Gulf of Aqaba- Agriculture
 Chapter 2 Gulf of Aqaba
7. Agriculture
 Gulf of Aqaba- Agriculture

Lack of water, arid climate and harsh soil conditions make the region problematic in terms of agricultural output. The extensive desert and the economic obstacles to developing adequate water resources require the employment of special technologies and the channeling of production efforts into special crops and products. The abundance of sea and brackish waters creates considerable potential for marine agriculture and other aquacultural projects. As a junction between four Middle East nations, the Gulf of Aqaba is an appropriate location for initiating agricultural cooperation, particularly with regard to the distribution and marketing of agricultural products.

7.1. Joint Israeli-Jordanian Cooperation in Mariculture Research

The potential economic impact of mariculture development on the economy in the Wadi Araba/Arava could be considerable. If mariculture is developed to meet 25% of current fish imports, it is estimated that the required investment would come to $240 million and added value of would be approximately $100 million annually. Added value would increase even more if downstream processing activities are introduced.

The objective of project is to establish a pilot plant to determined the technical and commercial viability of developing inland mariculture in the Wadi Araba/Arava with sea water from the Gulf of Aqaba. It is included in the JRV Master Plan. The pilot project will be based on the Integrated Pond System (IPS) developed by the National Center for Mariculture in Eilat to raise fish, clams and algae. The unit will be capable of producing 50 tonnes of fish, 20 tonnes of shellfish and 15 tonnes of algae over a 14 month period. The project will be located at existing facilities of the National Center for Mariculture in Eilat, which is situated a few hundred meters from the border with Jordan on the shore of the Gulf of Aqaba.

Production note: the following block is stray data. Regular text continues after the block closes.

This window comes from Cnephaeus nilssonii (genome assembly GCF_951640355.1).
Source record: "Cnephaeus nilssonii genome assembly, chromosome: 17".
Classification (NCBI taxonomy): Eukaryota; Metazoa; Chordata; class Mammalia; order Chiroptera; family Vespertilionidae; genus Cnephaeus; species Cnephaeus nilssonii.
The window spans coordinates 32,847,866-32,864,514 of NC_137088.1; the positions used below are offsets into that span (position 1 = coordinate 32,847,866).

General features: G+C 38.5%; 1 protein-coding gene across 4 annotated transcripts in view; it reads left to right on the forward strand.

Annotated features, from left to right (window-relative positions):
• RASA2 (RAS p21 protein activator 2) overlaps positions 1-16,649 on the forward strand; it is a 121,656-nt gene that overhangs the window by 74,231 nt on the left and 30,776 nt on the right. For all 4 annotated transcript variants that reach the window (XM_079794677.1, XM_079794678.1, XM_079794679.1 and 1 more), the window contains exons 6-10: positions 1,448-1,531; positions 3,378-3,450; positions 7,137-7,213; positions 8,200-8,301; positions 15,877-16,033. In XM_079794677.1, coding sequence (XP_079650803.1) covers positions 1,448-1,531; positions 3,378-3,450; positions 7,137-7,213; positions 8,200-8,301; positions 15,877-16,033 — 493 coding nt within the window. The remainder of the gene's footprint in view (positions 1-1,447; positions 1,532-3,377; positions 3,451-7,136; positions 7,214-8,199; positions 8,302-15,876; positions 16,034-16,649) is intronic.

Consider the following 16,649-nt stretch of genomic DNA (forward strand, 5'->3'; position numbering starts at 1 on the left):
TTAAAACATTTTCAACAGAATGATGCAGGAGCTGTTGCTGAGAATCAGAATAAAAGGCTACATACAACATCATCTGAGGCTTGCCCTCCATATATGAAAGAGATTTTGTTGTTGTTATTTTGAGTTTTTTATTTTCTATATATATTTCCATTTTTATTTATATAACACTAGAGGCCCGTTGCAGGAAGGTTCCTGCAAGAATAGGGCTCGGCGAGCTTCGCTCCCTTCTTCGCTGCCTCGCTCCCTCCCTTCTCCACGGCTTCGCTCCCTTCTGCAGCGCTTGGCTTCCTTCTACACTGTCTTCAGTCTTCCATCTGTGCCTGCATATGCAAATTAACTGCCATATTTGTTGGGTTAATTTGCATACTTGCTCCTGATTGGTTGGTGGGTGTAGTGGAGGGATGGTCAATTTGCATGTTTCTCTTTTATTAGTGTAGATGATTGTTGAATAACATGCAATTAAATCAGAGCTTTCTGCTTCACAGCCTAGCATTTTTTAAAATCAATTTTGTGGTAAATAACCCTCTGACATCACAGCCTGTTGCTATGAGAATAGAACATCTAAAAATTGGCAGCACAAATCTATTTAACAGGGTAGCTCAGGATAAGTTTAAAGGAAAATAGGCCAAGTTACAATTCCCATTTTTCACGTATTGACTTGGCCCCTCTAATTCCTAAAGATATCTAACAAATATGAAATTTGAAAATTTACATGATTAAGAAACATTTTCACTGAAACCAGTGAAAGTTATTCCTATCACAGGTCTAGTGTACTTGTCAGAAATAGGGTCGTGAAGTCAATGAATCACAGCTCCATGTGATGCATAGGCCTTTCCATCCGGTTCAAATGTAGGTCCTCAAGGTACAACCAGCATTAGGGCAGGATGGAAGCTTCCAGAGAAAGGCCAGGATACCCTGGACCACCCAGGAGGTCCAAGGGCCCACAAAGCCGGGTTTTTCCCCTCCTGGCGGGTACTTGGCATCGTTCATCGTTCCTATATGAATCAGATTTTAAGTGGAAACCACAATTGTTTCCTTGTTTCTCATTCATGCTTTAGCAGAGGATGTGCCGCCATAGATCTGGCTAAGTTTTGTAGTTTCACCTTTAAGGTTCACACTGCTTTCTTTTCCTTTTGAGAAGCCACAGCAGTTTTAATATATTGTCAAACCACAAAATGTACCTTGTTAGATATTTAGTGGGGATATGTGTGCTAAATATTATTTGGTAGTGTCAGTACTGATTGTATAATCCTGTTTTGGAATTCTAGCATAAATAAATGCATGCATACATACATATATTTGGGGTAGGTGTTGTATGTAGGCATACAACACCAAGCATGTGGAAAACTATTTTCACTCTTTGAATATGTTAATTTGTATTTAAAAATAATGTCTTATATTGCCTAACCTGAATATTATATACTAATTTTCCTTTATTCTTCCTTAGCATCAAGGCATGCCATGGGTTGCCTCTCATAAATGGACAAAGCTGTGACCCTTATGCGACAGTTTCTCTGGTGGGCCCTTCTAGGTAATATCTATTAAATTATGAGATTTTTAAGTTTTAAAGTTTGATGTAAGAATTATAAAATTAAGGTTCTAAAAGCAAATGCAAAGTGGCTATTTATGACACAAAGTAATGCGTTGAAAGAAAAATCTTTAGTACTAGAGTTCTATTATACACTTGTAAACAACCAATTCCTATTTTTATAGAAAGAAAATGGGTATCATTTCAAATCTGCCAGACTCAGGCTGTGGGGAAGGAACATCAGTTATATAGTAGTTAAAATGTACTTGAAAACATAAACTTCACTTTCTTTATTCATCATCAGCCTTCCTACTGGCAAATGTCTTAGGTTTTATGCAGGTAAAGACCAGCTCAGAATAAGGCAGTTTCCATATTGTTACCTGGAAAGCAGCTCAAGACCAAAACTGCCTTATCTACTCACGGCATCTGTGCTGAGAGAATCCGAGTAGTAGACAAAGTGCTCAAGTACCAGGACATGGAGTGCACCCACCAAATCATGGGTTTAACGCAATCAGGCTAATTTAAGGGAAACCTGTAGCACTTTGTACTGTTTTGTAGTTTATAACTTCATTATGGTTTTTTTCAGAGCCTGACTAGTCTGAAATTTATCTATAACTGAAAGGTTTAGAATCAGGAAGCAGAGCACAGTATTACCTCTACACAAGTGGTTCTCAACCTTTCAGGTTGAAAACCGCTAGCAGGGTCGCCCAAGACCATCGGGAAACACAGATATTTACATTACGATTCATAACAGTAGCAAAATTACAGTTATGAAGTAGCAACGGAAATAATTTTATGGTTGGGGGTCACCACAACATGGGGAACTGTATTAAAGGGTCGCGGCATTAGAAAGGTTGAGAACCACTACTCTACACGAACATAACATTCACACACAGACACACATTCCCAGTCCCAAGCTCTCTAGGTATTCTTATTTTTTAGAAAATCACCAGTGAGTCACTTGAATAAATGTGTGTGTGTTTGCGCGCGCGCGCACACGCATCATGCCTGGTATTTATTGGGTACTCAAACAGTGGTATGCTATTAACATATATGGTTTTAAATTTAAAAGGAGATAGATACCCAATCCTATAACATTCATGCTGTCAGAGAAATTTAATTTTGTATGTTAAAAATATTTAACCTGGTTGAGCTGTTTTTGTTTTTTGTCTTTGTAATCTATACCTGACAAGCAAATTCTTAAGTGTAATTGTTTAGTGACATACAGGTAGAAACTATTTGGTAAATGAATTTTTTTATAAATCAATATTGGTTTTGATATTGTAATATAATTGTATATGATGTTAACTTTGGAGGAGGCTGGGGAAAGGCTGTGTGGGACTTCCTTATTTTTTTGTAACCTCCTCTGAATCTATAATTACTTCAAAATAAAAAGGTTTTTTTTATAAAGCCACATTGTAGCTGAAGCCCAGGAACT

Specific project goals include:

  • proving the technical viability of developing intensive integrated fish, shellfish and seaweed farming in the Wadi Araba/Arava;
  • establishing the economic viability of the Integrated Pond System based on sea water from the Gulf of Aqaba;
  • constructing demonstration facilities for hands-on training for scientists and technicians;
  • reducing the cost of seaweed production;
  • conserving heat in the recirculation system of the fish ponds;
  • degrading the organic load in sediments of the clam pond.

The pilot project will require 1 hectare of land and would represent a commercial fish farm with a yield of 2-4 times (100-200 tonnes of marine fish annually) of that of the demonstration installation. Duration of the pilot project is 3 years. After this time, it is assumed that operations will be self-supporting. The IPS system employs environmentally-friendly technology. The nutrient load is progressively utilized and most water within the system is recycled. Effluent is of similar quality to that of the intake.

Required facilities include:

  • intensive fish ponds: two sets of three ponds with a capacity of 250m3 and one set of three 100m3.
  • sedimentation/ clam ponds: earthen ponds lined with PVC. These will be seeded with locally produced clam spat at densities of 1000 and 2000 individuals/m2 . Total pond area will be 2,100m3.
  • macro-algae ponds for culturing seaweed: several agitation techniques will be used and mechanized harvesting devices installed. Total pond area will be 2,100m3.
  • drum filters: 1000m3/hr capacity to remove organic load from discharged water.
  • aerobic and anaerobic biofilters : 1000m3/hr capacity to eliminate ammonia and load resulting from natural protein breakdown in fish and clams.
  • miscellaneous equipment: oxygen supply; feeding and harvesting machinery; pumps, blowers and water treatment devices; and control and measuring equipment.

Estimated infrastructure costs are summarized in the table below:

Summary of Capital Costs for Joint Jordanian-Israeli Mariculture Project (in thousand US dollars)


Estimated Cost

Intensive fish ponds


Clam/sedimentation ponds


Macroalgae ponds


Filters, pumps, measuring equipment


Infrastructure & sea water supply


Experimental small scale set up




Source: Based on data from Harza, Jordan Rift Valley Integrated Development Study, 1997

The estimated Net Present Value at a 10% cost of capital is $1.9 million and the Internal Rate of Return comes to 31.2%. Total operating costs for the three year period are estimated at $2.9 million.